Monitoring with Nagios

With the growing number of servers, monitoring often becomes harder day by day. There are various solutions for this. Two very popular I have seen around are Zenoss and Nagios.

Well, here comes the very common question. Which one to use? The best answer would be, the one with less learning and more features 😉 Most often the combination isn’t so easy to achieve.

There are so many comparisons around monitoring tools. I have found these two relevant to this post, one from Linux.com and another from Zenoss.org Help yourself with the links, I am not going to make any comparison between these two.

At Eucalyptus, we have customers who run a lot of servers and monitoring tool is not another fancy product for them, rather it’s a necessity.

But deploying a quick Nagios monitoring system on CentOS is only few steps away. It should not be any different on other distros as well.

Install Nagios packages,

yum install -y nagios nagios-plugins nagios-plugins-nrpe nagios-plugins-all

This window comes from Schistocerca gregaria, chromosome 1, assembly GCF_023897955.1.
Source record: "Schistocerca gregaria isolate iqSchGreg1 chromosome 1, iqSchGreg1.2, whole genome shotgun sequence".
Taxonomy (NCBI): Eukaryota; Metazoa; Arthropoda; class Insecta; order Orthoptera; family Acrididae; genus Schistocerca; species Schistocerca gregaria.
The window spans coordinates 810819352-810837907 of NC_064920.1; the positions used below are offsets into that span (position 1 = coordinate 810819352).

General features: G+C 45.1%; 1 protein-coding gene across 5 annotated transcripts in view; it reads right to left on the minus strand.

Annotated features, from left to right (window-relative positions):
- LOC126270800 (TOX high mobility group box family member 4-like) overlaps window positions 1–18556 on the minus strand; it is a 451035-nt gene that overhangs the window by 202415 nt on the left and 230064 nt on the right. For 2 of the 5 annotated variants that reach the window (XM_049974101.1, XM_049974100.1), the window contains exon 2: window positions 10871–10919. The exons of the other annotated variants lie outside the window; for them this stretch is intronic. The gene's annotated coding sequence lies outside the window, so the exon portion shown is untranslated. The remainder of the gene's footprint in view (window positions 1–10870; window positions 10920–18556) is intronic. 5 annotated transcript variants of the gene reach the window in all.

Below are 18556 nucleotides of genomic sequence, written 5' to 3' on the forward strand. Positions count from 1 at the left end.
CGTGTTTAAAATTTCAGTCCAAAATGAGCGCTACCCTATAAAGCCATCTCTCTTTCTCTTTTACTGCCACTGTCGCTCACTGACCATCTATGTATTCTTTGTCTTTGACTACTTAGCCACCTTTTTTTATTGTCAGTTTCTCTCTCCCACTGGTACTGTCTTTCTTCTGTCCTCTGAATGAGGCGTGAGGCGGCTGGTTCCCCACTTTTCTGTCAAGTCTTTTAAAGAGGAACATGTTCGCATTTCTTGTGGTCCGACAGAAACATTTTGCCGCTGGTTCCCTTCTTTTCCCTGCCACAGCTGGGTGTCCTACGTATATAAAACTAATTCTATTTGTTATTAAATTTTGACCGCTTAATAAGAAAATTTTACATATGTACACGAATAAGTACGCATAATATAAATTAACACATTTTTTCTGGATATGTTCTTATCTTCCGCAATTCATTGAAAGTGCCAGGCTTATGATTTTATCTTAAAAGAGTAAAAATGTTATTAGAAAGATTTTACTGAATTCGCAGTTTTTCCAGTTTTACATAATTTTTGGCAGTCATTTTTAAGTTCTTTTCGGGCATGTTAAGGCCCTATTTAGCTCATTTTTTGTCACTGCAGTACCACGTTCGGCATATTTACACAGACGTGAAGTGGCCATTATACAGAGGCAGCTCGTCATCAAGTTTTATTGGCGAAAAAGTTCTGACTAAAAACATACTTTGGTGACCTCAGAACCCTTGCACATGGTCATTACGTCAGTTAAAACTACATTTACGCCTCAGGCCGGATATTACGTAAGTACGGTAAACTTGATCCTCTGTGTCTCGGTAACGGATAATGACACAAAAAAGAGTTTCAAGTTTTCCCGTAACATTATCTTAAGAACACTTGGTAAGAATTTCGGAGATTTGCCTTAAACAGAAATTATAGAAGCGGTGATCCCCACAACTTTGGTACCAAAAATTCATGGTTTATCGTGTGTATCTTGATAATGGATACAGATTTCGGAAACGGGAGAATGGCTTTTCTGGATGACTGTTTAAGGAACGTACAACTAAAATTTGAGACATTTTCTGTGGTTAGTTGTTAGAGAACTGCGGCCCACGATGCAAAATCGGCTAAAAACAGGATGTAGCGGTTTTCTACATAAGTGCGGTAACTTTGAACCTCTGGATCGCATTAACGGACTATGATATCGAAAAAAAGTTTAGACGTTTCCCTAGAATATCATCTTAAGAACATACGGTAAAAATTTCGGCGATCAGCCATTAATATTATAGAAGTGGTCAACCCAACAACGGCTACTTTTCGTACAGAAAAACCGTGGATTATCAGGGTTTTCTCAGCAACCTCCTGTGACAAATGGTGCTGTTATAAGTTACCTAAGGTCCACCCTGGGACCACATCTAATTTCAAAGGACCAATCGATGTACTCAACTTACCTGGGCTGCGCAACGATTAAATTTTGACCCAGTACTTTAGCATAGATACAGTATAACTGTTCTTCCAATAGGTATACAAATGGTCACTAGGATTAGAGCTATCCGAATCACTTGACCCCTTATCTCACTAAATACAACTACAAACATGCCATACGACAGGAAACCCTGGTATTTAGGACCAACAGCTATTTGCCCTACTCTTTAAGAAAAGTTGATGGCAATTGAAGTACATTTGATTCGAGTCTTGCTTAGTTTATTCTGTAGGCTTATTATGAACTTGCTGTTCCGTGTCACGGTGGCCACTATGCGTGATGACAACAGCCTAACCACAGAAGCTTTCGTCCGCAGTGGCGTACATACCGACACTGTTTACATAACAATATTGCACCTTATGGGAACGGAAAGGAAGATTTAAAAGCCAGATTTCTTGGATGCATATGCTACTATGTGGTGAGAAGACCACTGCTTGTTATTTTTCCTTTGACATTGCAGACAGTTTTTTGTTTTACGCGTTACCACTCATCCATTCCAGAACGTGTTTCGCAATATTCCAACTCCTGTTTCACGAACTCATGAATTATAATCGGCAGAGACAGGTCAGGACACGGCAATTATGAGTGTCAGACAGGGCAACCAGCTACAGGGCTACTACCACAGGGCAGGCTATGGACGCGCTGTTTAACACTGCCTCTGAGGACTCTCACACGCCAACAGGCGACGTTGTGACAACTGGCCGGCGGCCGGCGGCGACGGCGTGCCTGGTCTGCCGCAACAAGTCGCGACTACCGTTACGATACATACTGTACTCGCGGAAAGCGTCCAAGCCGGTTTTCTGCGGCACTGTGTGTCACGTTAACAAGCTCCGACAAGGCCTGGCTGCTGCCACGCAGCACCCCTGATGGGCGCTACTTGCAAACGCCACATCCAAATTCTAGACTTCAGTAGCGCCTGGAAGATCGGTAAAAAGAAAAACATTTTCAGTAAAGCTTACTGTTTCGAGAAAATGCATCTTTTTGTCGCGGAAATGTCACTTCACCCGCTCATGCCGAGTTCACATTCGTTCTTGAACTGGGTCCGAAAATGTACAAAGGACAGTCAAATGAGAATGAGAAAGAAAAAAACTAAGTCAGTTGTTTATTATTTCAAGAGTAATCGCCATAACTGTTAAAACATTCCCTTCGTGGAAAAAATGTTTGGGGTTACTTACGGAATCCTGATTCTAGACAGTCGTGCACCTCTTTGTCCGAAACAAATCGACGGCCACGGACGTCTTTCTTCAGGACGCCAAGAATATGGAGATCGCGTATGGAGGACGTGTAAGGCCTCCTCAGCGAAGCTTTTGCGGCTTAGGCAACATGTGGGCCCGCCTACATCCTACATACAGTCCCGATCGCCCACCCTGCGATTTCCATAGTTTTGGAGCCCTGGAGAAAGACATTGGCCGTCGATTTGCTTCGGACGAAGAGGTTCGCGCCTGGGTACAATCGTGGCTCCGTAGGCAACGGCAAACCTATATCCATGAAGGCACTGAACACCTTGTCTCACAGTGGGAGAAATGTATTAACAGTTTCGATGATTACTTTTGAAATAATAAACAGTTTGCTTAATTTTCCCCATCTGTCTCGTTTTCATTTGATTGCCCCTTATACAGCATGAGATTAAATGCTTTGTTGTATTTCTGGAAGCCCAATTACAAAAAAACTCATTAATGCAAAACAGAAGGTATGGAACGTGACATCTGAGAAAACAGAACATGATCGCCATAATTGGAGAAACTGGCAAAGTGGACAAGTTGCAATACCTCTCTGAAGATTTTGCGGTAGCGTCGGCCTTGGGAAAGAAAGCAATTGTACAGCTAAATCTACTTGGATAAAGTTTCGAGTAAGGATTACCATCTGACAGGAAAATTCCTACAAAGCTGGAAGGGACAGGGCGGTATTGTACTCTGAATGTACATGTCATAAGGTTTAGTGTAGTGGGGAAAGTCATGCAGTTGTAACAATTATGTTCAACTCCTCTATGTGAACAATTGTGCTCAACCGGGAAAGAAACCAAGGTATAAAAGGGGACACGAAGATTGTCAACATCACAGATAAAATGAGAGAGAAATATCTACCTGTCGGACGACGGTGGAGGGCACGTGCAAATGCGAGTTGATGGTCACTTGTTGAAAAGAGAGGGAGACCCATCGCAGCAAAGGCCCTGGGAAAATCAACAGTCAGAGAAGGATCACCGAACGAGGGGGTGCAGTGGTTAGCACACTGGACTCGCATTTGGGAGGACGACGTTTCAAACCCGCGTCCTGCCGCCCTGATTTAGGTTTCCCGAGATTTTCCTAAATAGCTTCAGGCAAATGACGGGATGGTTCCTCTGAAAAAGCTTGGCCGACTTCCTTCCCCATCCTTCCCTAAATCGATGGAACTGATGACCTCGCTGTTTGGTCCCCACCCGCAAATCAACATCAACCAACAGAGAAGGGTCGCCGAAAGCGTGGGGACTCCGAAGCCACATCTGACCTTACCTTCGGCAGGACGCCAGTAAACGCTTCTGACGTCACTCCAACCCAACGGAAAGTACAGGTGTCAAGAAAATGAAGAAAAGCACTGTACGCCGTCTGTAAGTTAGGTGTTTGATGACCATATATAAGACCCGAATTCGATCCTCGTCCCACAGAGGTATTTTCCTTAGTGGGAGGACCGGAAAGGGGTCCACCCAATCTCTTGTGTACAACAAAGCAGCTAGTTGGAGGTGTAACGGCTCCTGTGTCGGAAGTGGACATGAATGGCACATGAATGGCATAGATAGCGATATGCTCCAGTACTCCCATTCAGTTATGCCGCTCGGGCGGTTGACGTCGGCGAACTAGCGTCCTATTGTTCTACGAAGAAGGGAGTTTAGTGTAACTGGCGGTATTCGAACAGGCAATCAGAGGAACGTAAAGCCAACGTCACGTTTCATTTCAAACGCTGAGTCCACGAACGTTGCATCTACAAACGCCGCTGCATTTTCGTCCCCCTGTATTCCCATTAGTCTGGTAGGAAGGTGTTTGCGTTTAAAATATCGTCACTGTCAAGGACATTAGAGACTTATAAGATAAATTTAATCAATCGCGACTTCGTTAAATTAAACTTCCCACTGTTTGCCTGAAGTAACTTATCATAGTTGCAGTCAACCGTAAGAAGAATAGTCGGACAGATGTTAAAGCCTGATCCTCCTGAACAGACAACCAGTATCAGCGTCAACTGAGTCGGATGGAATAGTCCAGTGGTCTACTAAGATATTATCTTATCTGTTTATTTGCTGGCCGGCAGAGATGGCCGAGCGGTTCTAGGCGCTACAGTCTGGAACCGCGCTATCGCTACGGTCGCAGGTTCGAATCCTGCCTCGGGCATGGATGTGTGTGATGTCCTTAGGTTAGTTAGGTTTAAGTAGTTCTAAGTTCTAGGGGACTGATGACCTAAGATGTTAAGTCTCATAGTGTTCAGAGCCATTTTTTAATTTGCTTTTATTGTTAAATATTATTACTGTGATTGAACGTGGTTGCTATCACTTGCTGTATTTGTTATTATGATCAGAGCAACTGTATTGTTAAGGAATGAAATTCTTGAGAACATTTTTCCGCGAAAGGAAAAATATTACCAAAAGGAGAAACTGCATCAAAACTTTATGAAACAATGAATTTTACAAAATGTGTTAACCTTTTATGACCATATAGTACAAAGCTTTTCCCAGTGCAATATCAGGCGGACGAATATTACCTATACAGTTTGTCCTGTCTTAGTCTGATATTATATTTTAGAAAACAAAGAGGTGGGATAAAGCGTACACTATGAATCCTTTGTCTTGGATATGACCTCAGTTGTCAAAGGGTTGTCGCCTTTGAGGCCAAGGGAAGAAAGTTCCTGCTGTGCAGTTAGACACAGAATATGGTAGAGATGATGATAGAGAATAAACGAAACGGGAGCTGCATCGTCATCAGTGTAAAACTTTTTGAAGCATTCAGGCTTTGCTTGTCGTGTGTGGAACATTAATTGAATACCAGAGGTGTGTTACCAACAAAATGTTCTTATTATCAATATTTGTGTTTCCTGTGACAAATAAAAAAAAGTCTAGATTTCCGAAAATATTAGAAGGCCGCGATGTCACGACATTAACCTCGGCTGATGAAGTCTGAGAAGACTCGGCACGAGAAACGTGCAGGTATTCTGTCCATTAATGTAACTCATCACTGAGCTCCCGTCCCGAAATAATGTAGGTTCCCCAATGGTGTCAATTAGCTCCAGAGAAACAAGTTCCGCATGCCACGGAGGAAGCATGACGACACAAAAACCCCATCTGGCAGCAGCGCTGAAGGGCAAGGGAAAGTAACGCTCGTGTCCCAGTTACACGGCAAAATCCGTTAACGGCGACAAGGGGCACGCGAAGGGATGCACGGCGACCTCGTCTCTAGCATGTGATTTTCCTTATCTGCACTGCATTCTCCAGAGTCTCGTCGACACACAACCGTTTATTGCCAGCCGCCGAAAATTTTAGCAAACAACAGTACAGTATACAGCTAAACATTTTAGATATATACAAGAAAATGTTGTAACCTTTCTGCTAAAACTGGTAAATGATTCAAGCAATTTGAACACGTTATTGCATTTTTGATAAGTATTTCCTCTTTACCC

Set password for Nagios admin,

htpasswd /etc/nagios/passwd nagiosadmin

Start the services and update runlevel for each of them,

chkconfig nagios on
chkconfig httpd on
service nagios start
service httpd start

Define host and services

vim /etc/nagios/objects/host1.cfg
# Define a host

define host{
        use                     linux-server
        host_name               host1
        address                 10.104.3.128
        }

# Define a service

define service{
        use                             generic-service
        host_name                       host1
        service_description             PING
        check_command                   check_ping!100.0,20%!500.0,60%
        }

Add the following line to nagios.cfg,

cfg_file=/etc/nagios/objects/host1.cfg

Reload Nagios service,

service nagios reload

Check Nagios admin panel at http://<ip_address>/nagios

Tada!!

And of course, it is released under the GPL license.

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